It didn’t help that in the governor’s latest proclamation, those goal posts seemed to vanish altogether, when he abandoned vaccination percentages as the standard for lifting restrictions and said that no “single metric” would determine the end of the emergency.

At the risk of sounding like a broken record, all of these problems are the result of Hawaii’s broken emergency powers law. It was never intended to create a system of unaccountable executive rule that would last for nearly two years. We have created a precedent wherein any threat to our state can legitimize the seemingly endless abuse of executive power.

This will not be the last emergency Hawaii faces. But it can be the last time that due process, transparency and the state’s constitutional balance of powers are tossed aside for months on end. The Hawaii Legislature must reform the state’s emergency management law to create a check on executive power and end the possibility of a never-ending emergency.

Yes, it is possible the Legislature could reform the statute, step in to end executive rule, then pass a series of objectionable laws. But if that happens, at least it will be done openly, with the opportunity for public debate and public testimony — and by elected officials who will have to defend those decisions at the ballot box.



TEXT "follow HawaiiFreePress" to 40404

Register to Vote


Aloha Pregnancy Care Center


Antonio Gramsci Reading List

A Place for Women in Waipio

Ballotpedia Hawaii

Broken Trust

Build More Hawaiian Homes Working Group

Christian Homeschoolers of Hawaii

Cliff Slater's Second Opinion

DVids Hawaii


Fix Oahu!

Frontline: The Fixers

Genetic Literacy Project

Grassroot Institute

Hawaii Aquarium Fish Report

Hawaii Aviation Preservation Society

Hawaii Catholic TV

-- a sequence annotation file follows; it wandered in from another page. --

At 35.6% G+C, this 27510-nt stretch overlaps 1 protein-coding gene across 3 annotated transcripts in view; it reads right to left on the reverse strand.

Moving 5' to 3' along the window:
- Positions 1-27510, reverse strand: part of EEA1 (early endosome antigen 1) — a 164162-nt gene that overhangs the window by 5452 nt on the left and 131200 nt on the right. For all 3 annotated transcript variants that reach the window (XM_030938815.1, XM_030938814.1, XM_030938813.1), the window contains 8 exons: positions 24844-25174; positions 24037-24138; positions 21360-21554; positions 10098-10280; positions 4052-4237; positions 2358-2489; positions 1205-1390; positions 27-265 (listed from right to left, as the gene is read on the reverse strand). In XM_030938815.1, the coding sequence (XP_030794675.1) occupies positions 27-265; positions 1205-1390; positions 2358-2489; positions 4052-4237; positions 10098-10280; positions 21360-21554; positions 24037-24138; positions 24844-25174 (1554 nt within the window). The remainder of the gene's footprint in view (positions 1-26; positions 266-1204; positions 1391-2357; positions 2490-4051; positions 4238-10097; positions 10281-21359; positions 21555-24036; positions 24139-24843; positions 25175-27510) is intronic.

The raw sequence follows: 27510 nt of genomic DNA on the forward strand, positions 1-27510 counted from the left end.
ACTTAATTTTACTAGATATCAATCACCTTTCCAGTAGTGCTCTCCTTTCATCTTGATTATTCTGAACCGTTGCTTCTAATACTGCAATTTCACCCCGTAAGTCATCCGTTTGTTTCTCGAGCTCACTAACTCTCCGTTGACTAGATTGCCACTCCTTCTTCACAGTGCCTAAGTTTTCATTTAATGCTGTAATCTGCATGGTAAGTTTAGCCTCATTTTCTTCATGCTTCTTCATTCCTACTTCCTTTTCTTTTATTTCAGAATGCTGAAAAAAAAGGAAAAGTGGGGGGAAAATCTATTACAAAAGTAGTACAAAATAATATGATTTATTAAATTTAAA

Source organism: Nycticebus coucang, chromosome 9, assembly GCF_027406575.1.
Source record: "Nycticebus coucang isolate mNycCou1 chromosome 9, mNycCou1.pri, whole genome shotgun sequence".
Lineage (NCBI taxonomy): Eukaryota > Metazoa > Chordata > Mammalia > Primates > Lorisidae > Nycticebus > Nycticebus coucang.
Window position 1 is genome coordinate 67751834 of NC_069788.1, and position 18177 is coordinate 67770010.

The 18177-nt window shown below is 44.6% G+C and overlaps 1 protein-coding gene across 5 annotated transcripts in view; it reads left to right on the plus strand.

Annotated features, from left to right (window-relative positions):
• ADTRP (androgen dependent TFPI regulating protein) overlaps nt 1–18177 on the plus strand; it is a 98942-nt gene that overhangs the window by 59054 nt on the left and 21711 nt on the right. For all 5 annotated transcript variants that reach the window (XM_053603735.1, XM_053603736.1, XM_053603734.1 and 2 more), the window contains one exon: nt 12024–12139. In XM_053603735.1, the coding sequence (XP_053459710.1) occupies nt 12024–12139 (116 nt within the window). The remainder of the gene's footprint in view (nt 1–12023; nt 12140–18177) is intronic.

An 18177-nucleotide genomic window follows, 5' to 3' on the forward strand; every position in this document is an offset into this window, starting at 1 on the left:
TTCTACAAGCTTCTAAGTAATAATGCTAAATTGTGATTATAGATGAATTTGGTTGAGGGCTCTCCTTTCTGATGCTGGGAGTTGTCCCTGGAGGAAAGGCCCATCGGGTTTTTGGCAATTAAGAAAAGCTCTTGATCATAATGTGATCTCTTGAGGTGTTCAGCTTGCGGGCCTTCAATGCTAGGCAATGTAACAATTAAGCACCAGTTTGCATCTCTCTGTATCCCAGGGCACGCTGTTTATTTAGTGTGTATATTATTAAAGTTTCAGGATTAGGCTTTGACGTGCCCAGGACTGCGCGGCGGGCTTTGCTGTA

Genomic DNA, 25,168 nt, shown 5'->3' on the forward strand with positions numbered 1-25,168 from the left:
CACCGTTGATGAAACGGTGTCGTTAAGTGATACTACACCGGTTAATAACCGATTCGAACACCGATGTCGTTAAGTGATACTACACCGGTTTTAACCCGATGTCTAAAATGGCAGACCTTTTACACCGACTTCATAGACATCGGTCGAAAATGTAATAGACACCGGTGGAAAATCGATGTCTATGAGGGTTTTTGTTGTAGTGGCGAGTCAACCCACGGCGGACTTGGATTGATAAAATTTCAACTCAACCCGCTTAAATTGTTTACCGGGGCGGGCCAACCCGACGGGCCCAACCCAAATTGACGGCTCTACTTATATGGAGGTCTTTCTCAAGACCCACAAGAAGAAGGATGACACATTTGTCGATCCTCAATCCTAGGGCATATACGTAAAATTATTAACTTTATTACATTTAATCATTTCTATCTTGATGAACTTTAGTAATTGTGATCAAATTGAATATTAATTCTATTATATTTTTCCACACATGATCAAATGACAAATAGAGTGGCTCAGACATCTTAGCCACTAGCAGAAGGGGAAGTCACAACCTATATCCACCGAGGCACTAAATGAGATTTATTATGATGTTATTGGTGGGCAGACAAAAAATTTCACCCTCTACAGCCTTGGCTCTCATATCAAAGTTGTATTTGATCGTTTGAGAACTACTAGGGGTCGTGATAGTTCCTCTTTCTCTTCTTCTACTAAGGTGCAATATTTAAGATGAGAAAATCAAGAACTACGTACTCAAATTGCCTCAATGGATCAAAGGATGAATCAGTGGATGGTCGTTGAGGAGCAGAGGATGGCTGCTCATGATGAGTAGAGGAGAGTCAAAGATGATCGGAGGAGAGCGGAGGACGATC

Hawaii Christian Coalition

Hawaii Cigar Association

Hawaii ConCon Info

Hawaii Debt Clock

Hawaii Defense Foundation

Hawaii Family Forum

Hawaii Farmers and Ranchers United

Hawaii Farmer's Daughter

Hawaii Federation of Republican Women

Hawaii History Blog

Hawaii Jihadi Trial

Hawaii Legal News

Hawaii Legal Short-Term Rental Alliance

Hawaii Matters

Hawaii Military History

Hawaii's Partnership for Appropriate & Compassionate Care

Hawaii Public Charter School Network

Hawaii Rifle Association

Hawaii Shippers Council

Hawaii Together


Hiram Fong Papers

Homeschool Legal Defense Hawaii

Honolulu Navy League

Honolulu Traffic

House Minority Blog

Imua TMT

Inouye-Kwock, NYT 1992

Inside the Nature Conservancy

Inverse Condemnation

July 4 in Hawaii

Land and Power in Hawaii

Lessons in Firearm Education

Lingle Years

Managed Care Matters -- Hawaii

Missile Defense Advocacy

MIS Veterans Hawaii

NAMI Hawaii

National Parents Org Hawaii

NFIB Hawaii News

NRA-ILA Hawaii


OHA Lies

Opt Out Today

Patients Rights Council Hawaii

Practical Policy Institute of Hawaii

Pritchett Cartoons

Pro-GMO Hawaii

Rental by Owner Awareness Assn

Research Institute for Hawaii USA

Rick Hamada Show

RJ Rummel

School Choice in Hawaii

Talking Tax

Tax Foundation of Hawaii

The Real Hanabusa

Time Out Honolulu

Trustee Akina KWO Columns

West Maui Taxpayers Association

What Natalie Thinks

Whole Life Hawaii